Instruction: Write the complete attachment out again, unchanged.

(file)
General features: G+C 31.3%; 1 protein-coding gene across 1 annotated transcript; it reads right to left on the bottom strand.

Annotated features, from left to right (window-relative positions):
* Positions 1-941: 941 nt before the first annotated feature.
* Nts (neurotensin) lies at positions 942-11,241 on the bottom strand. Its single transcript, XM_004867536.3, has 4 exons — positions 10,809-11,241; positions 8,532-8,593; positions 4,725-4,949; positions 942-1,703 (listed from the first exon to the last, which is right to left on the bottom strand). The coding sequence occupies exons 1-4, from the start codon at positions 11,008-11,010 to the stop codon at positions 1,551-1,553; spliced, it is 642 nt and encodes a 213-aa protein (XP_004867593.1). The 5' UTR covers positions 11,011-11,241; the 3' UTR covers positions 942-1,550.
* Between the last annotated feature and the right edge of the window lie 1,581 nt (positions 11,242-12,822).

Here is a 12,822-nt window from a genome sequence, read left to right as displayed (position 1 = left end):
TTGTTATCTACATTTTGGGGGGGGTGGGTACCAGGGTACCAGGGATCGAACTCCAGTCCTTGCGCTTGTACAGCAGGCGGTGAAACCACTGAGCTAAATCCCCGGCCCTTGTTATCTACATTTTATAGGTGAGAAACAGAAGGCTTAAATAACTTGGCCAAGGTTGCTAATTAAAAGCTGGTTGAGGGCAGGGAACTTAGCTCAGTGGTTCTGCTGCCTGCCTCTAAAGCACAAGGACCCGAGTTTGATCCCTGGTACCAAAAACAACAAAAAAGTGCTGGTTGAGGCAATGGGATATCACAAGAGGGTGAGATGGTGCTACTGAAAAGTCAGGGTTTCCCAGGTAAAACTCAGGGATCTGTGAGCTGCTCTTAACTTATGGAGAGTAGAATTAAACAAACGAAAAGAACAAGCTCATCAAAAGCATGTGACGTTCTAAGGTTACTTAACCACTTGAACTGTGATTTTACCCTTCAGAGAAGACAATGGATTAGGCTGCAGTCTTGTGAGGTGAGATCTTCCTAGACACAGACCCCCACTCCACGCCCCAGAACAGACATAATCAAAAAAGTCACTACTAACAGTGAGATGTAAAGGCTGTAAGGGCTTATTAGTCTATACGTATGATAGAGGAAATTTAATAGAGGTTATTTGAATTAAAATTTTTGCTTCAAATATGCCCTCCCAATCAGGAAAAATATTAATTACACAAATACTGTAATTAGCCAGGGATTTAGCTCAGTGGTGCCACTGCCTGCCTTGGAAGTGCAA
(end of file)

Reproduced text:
General features: G+C 31.3%; 1 protein-coding gene across 1 annotated transcript; it reads right to left on the bottom strand.

Annotated features, from left to right (window-relative positions):
* Positions 1-941: 941 nt before the first annotated feature.
* Nts (neurotensin) lies at positions 942-11,241 on the bottom strand. Its single transcript, XM_004867536.3, has 4 exons — positions 10,809-11,241; positions 8,532-8,593; positions 4,725-4,949; positions 942-1,703 (listed from the first exon to the last, which is right to left on the bottom strand). The coding sequence occupies exons 1-4, from the start codon at positions 11,008-11,010 to the stop codon at positions 1,551-1,553; spliced, it is 642 nt and encodes a 213-aa protein (XP_004867593.1). The 5' UTR covers positions 11,011-11,241; the 3' UTR covers positions 942-1,550.
* Between the last annotated feature and the right edge of the window lie 1,581 nt (positions 11,242-12,822).

Here is a 12,822-nt window from a genome sequence, read left to right as displayed (position 1 = left end):
TTGTTATCTACATTTTGGGGGGGGTGGGTACCAGGGTACCAGGGATCGAACTCCAGTCCTTGCGCTTGTACAGCAGGCGGTGAAACCACTGAGCTAAATCCCCGGCCCTTGTTATCTACATTTTATAGGTGAGAAACAGAAGGCTTAAATAACTTGGCCAAGGTTGCTAATTAAAAGCTGGTTGAGGGCAGGGAACTTAGCTCAGTGGTTCTGCTGCCTGCCTCTAAAGCACAAGGACCCGAGTTTGATCCCTGGTACCAAAAACAACAAAAAAGTGCTGGTTGAGGCAATGGGATATCACAAGAGGGTGAGATGGTGCTACTGAAAAGTCAGGGTTTCCCAGGTAAAACTCAGGGATCTGTGAGCTGCTCTTAACTTATGGAGAGTAGAATTAAACAAACGAAAAGAACAAGCTCATCAAAAGCATGTGACGTTCTAAGGTTACTTAACCACTTGAACTGTGATTTTACCCTTCAGAGAAGACAATGGATTAGGCTGCAGTCTTGTGAGGTGAGATCTTCCTAGACACAGACCCCCACTCCACGCCCCAGAACAGACATAATCAAAAAAGTCACTACTAACAGTGAGATGTAAAGGCTGTAAGGGCTTATTAGTCTATACGTATGATAGAGGAAATTTAATAGAGGTTATTTGAATTAAAATTTTTGCTTCAAATATGCCCTCCCAATCAGGAAAAATATTAATTACACAAATACTGTAATTAGCCAGGGATTTAGCTCAGTGGTGCCACTGCCTGCCTTGGAAGTGCAA